Like all good American drinkers born between the 1840s and 1970s, the Shelton Brothers grew up secure in the knowledge that Germany was the world’s capital of beer.
Today, Deutschland hasn’t lost its luster as the capital of traditional beer culture (think oompah brass bands, lederhosen, and liter steins), but the massive shift in American brewing trends over the past 25 years — from cheaply made faux-pilsners to “craft” ales, often aggressively hoppy and/or alcoholic and/or quirkily flavored — has ushered in a new era of creativity and giddy Yankee pride at the expense of the relatively staid Teutonic imports. The accepted new-age view has been that Germany’s purity law, with its seemingly strict adherence to a narrow set of styles and ingredients, has insured its exclusion from the craft beer world party. To make matters worse, serious tasters have deduced that most of Germany’s well-known and loved large producers have, in the interest of cutting costs, gradually phased out elements of the indigenous brewing methods that historically gave their beer so much of its character.
The Shelton Brothers have two answers to all this:
Traditional German beer — that is, seriously, unwaveringly traditional German beer — has been championed by the company all along. We recognized back in the mid-’90s that the small village, farmhouse, and monastery brewers of Franconia (or northern Bavaria) were the ones carrying the torch, passing on the ancient knowledge of their fathers’ fathers, and generally sticking crankily to the “correct” ways to brew. To little guys like Mahrsbräu, Klosterbrauerei Weissenohe, and Göller, as well as bigger guys like Kulmbacher, there is, and always has been, a proper, honest way to make beer, and the difference is evident to anyone with a palate not totally desensitized by trendy extremes of high-alpha hop and alcohol. For the traditionalist wing of the craft-beer movement, it’s the brewers’ dedication to technique, balance, and simple quality that makes Franconia the world’s mecca of beer.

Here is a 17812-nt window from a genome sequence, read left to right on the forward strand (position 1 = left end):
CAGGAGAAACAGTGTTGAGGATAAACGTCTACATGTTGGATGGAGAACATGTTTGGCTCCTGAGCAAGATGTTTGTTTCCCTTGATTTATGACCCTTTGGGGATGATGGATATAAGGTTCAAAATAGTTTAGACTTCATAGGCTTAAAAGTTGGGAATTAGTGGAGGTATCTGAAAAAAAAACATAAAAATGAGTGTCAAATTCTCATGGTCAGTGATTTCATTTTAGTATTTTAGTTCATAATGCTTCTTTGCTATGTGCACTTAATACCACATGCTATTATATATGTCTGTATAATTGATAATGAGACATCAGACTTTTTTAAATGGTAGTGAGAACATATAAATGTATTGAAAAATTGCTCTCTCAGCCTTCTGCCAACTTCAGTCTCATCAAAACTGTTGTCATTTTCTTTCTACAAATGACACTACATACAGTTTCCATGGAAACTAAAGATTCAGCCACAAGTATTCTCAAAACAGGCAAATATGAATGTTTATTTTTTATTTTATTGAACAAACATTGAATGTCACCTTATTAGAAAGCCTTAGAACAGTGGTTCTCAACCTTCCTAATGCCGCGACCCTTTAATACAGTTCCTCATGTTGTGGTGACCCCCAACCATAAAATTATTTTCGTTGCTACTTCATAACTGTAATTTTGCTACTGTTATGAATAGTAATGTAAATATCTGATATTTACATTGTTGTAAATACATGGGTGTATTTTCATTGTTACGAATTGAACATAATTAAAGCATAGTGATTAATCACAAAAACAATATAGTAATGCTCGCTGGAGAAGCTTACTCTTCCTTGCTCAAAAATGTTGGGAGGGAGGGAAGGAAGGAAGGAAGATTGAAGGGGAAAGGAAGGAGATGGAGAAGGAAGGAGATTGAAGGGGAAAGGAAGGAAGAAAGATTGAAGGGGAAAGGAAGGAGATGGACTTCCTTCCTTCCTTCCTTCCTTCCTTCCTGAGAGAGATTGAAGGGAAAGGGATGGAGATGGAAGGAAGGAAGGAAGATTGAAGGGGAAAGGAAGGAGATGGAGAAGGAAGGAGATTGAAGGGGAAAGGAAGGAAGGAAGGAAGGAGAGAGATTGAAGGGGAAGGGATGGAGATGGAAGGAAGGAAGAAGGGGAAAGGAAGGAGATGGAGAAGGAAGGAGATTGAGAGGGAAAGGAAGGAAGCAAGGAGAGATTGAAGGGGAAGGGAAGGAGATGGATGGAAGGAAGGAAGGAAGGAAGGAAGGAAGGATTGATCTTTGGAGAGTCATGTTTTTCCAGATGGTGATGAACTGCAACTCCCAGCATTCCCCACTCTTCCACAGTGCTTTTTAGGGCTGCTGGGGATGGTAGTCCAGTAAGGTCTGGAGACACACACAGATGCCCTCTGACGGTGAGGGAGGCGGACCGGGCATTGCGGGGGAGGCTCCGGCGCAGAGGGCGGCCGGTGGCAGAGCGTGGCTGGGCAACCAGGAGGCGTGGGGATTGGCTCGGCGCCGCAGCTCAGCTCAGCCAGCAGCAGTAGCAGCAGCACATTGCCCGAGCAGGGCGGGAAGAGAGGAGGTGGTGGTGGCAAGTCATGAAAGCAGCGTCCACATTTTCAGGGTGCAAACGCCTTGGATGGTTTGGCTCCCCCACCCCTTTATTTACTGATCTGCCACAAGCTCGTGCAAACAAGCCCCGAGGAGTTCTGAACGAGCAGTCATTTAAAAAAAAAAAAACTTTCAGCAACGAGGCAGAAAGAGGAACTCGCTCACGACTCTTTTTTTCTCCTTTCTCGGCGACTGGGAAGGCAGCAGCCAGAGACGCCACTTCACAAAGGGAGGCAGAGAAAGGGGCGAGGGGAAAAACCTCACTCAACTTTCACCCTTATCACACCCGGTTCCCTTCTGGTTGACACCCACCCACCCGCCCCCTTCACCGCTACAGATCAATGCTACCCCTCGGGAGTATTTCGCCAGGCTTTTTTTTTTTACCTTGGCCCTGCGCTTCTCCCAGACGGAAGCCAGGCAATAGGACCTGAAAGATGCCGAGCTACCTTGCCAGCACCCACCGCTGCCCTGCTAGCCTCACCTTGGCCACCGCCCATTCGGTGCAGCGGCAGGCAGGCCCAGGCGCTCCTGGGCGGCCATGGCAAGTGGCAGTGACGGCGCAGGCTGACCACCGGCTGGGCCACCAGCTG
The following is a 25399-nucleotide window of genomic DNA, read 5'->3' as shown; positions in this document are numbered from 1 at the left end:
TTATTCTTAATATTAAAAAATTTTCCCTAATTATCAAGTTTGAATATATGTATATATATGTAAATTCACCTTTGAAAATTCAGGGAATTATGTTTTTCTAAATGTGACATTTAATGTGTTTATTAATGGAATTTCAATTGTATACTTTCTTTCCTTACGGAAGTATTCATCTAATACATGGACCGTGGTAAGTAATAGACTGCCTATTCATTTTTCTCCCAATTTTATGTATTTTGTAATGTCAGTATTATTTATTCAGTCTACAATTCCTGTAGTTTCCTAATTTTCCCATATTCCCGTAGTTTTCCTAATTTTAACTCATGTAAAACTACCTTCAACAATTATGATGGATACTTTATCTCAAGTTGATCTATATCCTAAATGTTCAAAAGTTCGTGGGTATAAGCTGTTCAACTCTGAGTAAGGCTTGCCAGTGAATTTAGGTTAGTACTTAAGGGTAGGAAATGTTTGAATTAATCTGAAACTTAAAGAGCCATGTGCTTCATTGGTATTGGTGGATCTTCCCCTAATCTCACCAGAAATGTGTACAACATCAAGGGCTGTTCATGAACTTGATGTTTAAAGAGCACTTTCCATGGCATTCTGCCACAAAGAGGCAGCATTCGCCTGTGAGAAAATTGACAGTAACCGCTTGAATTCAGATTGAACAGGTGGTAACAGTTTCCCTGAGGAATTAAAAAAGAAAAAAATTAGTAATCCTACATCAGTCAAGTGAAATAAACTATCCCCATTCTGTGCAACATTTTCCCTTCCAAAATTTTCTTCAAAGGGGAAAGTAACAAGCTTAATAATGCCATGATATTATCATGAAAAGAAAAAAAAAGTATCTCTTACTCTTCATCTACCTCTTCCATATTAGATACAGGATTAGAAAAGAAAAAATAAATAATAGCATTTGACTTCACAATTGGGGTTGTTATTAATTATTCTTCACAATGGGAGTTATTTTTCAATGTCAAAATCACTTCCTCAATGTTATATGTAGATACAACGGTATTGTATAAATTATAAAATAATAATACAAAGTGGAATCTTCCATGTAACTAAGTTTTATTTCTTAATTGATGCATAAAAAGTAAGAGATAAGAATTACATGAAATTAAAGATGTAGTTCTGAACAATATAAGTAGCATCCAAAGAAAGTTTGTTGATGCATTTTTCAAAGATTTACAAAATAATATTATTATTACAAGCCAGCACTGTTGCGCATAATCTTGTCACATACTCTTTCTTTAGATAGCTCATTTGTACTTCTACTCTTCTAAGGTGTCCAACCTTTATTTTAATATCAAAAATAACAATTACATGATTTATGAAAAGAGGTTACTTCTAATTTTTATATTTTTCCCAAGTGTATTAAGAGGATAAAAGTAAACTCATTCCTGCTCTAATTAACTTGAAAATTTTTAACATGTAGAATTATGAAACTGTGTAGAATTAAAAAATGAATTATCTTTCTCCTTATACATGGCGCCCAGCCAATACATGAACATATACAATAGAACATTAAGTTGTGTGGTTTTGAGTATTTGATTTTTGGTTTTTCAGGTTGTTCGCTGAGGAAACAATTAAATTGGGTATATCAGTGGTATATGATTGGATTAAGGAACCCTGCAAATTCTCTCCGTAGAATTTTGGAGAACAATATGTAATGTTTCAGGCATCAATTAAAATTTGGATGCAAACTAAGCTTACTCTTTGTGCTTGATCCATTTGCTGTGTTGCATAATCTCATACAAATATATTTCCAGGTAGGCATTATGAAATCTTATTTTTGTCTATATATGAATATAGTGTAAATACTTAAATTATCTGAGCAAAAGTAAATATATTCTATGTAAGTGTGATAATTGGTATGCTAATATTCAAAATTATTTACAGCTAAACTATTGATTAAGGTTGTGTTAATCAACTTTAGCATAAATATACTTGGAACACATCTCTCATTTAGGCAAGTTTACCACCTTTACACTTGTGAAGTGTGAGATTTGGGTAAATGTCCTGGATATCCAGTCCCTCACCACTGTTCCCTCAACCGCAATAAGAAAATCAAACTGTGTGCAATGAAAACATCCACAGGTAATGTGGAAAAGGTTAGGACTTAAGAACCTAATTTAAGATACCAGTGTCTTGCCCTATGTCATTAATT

More recently, and seemingly overnight, a few German brewers outside Bavaria have challenged the might of the mega corporate beer factories in their own ways — by rejecting narrow rules, resurrecting once-common local styles, and insisting on depth and individual character over mass appeal. But while beers like the challengingly dry gose of Ritterguts, the sour, smoked, and funky ales of Freigeist and Monarchy, and the quirky concoctions of Neuzeller fit effortlessly into the new American craft scene, the brewers behind them are very much revivalist, and very proudly German. The hallmarks which define the land’s ancient brewing culture — technique, balance, and simple quality — remain.
Inspired by an historical Märzen-Gose—stronger and darker than a standard gose—Bärentöter is in fact an entirely new creation. This harmoniously complex brew is produced using an opulent decoction mash-malt mixture, with additions of coriander, salt, orange peel, and a touch of cinnamon. The world’s premier…
From This Country
- Berliner Getränkemanufaktur
- Gänstaller Bräu
- Klosterbrauerei Neuzelle
- Klosterbrauerei Weissenohe
- Kulmbacher Brauerei
- Mahr's Bräu
- The Monarchy